For the pedal boards, rather than constantly changing out pedals, I was going to start with what was there in January, and use what's on the board long enough to actually learn those pedals. If I didn't like a drive, rather than just swapping out the pedal, let me start tweaking the one that's on there. Maybe I like it after all if I play with it a little more and give it more than the cursory 2-minute try out.
Since the first of the year, no matter what amp I was using, I have been using the "practice" board. It's to the point that it's almost turned into my main board. In that time, I have swapped out a couple of pedals, but only because I couldn't figure out (after giving them a legitimate chance) how to make them sound like I wanted. For instance, I swapped the vibe pedal that has been on it this whole time because it brings a dark quality to the tone that I can't get it to not introduce. After 3 months of using it, I decided that, since it was one of those super cheap vibe pedals on Amazon, it's just a dark sounding pedal. So, not a week ago, that one went away and another vibe pedal took its place. It'll stay there until I'm convinced that it's not going to work.
As for the PodGo, I've been leaving it sitting next to the pedal board I've been using. In the past, I use my multi-effects so sporadically that I never really learn to use them. I get a few basics down, and then never go any further. With this one, I'm trying to make it a point to use at least a couple of times a week. not just finding a sound and never altering it, but actually exploring how to create presets, how to change things in those presets on the fly, and how to actually make it a beneficial tool in my arsenal. Both with and without pedals in conjunction with it.
So take a look at your gear. That stuff that you never use, pull it out and give it a shot. That stuff that you think you know how to use, take another look at it. You might be surprised at what sounds are in it if you take another look at it.
Back in 2019 I became aware of the NuX brand of pedals. Maybe it was actually the end of 2018. It was whenever they announced that they were making a Klone. At that time, I was on a kick to try just about every pedal of that variety that I could find, especially the cheap ones. I already had several, and had my favorites (which are still my favorites today), but NuX announced their Horseman. It caught my interest because, knowing there were two types of Klons (the gold and silver), but not really knowing what the difference in them was, NuX was apparently making a klone that could be changed from one type to the other just by holding the switch down long.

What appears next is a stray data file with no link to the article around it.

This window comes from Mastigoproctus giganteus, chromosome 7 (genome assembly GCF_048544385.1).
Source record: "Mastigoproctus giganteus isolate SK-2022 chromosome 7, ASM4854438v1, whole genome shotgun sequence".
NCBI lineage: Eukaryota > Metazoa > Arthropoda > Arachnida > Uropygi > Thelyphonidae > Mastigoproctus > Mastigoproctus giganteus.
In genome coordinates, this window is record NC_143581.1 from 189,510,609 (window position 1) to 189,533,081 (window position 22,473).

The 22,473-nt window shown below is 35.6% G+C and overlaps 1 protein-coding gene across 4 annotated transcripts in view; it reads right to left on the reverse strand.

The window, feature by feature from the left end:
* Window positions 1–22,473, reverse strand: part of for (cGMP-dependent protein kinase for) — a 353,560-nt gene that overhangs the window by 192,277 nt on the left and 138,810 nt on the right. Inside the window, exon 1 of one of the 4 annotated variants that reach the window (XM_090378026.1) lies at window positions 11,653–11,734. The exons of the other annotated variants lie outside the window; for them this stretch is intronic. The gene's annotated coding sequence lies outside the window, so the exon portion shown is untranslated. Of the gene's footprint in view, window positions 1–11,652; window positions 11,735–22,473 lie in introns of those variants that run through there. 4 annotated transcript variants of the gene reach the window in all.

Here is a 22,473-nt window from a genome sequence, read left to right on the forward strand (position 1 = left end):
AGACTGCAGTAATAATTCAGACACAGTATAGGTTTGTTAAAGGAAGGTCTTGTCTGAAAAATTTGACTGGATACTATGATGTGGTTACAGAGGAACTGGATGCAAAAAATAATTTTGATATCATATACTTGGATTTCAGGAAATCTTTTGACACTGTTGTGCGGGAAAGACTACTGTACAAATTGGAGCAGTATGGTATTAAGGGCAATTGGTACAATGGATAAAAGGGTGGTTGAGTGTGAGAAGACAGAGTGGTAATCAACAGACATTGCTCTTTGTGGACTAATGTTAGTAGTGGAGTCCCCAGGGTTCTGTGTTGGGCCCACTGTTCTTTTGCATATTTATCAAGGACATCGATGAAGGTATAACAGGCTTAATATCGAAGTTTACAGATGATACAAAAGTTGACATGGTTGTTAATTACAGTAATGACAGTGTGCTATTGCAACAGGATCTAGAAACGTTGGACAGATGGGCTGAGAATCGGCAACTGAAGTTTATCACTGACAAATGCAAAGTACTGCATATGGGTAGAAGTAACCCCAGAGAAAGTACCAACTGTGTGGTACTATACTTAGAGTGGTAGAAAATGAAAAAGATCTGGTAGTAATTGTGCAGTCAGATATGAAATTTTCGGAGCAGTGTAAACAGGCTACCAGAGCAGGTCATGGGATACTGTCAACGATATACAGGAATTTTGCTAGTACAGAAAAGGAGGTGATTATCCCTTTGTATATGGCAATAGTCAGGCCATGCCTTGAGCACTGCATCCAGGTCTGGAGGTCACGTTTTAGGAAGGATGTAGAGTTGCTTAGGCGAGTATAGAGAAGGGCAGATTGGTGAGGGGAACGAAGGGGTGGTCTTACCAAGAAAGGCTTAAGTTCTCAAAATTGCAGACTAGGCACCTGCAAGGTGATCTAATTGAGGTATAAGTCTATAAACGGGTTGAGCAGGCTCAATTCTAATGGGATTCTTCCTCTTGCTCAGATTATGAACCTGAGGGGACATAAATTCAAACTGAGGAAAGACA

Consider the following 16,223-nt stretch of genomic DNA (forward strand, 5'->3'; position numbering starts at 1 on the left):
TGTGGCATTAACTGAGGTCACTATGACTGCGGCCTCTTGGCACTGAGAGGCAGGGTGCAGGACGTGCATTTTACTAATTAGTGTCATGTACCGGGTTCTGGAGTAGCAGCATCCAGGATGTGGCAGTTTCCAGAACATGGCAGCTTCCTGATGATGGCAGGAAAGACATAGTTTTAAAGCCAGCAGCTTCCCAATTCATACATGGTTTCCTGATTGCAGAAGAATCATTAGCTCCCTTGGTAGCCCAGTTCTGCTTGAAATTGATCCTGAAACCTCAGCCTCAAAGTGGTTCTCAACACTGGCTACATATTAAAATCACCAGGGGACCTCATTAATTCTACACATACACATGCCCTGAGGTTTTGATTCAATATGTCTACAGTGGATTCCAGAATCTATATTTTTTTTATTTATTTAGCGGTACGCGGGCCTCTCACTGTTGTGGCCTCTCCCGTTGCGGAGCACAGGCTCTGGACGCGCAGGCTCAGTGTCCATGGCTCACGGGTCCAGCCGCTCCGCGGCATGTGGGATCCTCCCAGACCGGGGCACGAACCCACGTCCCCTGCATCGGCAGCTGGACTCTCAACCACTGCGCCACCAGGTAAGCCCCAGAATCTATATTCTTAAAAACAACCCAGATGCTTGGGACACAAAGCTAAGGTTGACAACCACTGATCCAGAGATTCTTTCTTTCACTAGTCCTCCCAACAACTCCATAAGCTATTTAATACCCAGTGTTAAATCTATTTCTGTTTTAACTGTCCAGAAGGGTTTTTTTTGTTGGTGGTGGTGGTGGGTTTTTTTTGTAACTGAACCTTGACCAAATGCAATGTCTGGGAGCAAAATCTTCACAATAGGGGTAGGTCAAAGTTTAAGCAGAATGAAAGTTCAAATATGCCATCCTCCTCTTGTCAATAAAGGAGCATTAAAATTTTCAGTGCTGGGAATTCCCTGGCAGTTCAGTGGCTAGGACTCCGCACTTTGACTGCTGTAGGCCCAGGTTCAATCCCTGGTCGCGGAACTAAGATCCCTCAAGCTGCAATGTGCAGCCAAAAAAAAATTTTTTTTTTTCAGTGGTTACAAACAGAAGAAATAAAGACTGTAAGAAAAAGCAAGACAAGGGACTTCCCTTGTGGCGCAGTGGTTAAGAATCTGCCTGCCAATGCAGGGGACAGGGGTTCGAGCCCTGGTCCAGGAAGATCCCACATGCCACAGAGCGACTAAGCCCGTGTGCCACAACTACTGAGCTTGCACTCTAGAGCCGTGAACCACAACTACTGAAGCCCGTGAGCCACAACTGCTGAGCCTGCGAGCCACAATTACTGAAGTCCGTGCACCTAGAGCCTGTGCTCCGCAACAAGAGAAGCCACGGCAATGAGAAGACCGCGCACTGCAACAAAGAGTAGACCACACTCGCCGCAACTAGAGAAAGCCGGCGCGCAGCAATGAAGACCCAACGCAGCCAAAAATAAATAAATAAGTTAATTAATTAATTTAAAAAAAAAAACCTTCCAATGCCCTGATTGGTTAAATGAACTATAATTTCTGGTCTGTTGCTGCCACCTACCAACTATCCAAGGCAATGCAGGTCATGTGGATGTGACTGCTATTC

So, shortly after it was announced, I placed my order for it. It was supposed to ship in like 2 months. After nearly 3, I got a notice that shipping had been delayed, but it was still coming. After waiting a total of about 4 months, I finally got it in hand. I excitedly pulled it out and put it in my chain to test out.
I was underwhelmed on all counts.
Granted, I'm not a huge Klon fan, I think in the right places, it is a standout pedal. Yes, I am one of those folks that Josh Scott hates because I like it at the front of all my drives on an amp that is just beginning to get some hair. Set the volume to push the amp and the drive at about 9 o'clock, and I think, on the right amp, that is one of those guitar tones that people chase. Sorry, not sorry, Mr JHS.
The NuX Horseman just didn't do much for me. It quickly got put in the closet and forgotten. A few months later, I pulled it out and tested it against some of the klones I had at the time. It didn't do very well. In fact, it went back in the closet, and was one of the first pedals I grabbed in the great gear purge of 2020.
On a sort of related note, in that same gear purge, I got rid of a Vertex Steel String Clean Drive. I had never really bonded with it, so it got sold. I'll come back to this in a sec.